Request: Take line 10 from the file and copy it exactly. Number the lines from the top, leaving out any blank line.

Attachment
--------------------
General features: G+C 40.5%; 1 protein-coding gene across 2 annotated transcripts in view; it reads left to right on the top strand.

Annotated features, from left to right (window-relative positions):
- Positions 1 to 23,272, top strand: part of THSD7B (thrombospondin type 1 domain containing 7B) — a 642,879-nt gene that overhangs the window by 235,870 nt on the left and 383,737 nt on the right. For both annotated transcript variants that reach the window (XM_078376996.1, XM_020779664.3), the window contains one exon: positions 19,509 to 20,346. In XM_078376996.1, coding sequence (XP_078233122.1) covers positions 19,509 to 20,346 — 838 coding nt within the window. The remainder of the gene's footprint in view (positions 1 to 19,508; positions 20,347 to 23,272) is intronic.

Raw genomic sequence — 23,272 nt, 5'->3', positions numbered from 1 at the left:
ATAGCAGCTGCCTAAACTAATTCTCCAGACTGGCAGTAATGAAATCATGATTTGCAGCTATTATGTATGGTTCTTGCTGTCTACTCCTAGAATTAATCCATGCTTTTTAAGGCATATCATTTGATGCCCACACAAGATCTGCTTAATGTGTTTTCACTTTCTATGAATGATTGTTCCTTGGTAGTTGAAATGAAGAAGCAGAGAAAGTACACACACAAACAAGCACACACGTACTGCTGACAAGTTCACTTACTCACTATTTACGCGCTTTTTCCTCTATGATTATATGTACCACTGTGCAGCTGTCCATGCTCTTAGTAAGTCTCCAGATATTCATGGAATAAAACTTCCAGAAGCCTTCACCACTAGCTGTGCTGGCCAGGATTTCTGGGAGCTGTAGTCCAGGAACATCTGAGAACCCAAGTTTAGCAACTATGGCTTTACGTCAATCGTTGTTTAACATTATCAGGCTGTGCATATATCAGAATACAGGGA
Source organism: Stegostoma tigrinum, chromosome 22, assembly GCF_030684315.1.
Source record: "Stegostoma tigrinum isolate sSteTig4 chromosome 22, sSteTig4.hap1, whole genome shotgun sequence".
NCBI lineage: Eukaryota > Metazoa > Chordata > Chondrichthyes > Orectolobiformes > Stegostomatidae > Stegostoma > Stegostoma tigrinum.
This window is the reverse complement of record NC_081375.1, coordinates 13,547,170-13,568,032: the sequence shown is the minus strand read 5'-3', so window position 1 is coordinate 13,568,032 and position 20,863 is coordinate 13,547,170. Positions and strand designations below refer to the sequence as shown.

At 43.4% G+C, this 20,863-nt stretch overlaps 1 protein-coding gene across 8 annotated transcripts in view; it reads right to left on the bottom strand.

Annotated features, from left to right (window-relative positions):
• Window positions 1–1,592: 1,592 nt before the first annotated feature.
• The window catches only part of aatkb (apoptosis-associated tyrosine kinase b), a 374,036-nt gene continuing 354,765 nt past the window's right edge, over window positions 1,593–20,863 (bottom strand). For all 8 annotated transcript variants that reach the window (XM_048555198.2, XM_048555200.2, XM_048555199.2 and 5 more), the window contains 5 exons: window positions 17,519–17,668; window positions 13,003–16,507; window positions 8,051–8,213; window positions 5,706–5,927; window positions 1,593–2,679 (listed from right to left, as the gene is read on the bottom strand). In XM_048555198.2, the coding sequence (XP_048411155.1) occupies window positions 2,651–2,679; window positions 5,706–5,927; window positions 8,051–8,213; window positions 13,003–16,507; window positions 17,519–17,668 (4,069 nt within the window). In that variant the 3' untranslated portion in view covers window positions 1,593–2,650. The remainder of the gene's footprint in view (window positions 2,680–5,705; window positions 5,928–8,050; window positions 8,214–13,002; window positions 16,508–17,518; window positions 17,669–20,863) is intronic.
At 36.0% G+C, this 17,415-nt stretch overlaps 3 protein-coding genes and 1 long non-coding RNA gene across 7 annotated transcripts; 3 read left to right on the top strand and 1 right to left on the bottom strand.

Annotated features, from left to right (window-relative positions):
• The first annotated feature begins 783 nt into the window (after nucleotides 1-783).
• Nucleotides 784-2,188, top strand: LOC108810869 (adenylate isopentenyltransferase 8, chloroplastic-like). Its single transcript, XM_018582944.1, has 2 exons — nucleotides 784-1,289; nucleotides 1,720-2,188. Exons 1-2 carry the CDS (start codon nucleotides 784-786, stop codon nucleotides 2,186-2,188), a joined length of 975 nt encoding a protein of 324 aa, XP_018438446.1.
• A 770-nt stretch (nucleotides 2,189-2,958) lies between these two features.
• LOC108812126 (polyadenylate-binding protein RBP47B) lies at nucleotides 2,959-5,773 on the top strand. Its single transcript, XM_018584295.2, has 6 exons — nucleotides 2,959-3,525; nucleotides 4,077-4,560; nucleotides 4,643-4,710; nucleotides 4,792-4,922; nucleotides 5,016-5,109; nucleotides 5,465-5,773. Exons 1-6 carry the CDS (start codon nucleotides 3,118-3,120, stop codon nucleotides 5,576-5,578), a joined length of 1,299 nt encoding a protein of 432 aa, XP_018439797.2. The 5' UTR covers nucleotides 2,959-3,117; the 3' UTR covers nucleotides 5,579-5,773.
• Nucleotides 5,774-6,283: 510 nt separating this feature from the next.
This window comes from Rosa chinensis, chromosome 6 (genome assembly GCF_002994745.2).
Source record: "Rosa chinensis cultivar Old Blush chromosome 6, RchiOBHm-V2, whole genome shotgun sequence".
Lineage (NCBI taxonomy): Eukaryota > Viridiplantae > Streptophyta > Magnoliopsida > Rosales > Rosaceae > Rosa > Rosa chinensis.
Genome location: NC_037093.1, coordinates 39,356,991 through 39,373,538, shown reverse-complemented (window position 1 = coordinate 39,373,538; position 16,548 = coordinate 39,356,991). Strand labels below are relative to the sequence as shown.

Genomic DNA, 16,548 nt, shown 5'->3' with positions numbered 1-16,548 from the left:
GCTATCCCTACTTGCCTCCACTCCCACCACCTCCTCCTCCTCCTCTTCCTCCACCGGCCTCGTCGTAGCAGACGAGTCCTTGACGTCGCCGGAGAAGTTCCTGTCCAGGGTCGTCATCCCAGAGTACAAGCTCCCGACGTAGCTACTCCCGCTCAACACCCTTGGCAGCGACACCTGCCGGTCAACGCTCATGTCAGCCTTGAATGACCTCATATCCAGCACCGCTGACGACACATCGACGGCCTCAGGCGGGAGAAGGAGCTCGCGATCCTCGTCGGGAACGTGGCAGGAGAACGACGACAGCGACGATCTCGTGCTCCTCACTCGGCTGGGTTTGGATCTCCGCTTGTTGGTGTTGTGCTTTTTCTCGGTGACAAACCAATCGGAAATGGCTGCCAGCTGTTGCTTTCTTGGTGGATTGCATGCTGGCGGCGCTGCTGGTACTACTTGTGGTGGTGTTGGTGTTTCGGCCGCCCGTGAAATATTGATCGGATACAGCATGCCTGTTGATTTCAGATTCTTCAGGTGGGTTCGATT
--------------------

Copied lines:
At 43.4% G+C, this 20,863-nt stretch overlaps 1 protein-coding gene across 8 annotated transcripts in view; it reads right to left on the bottom strand.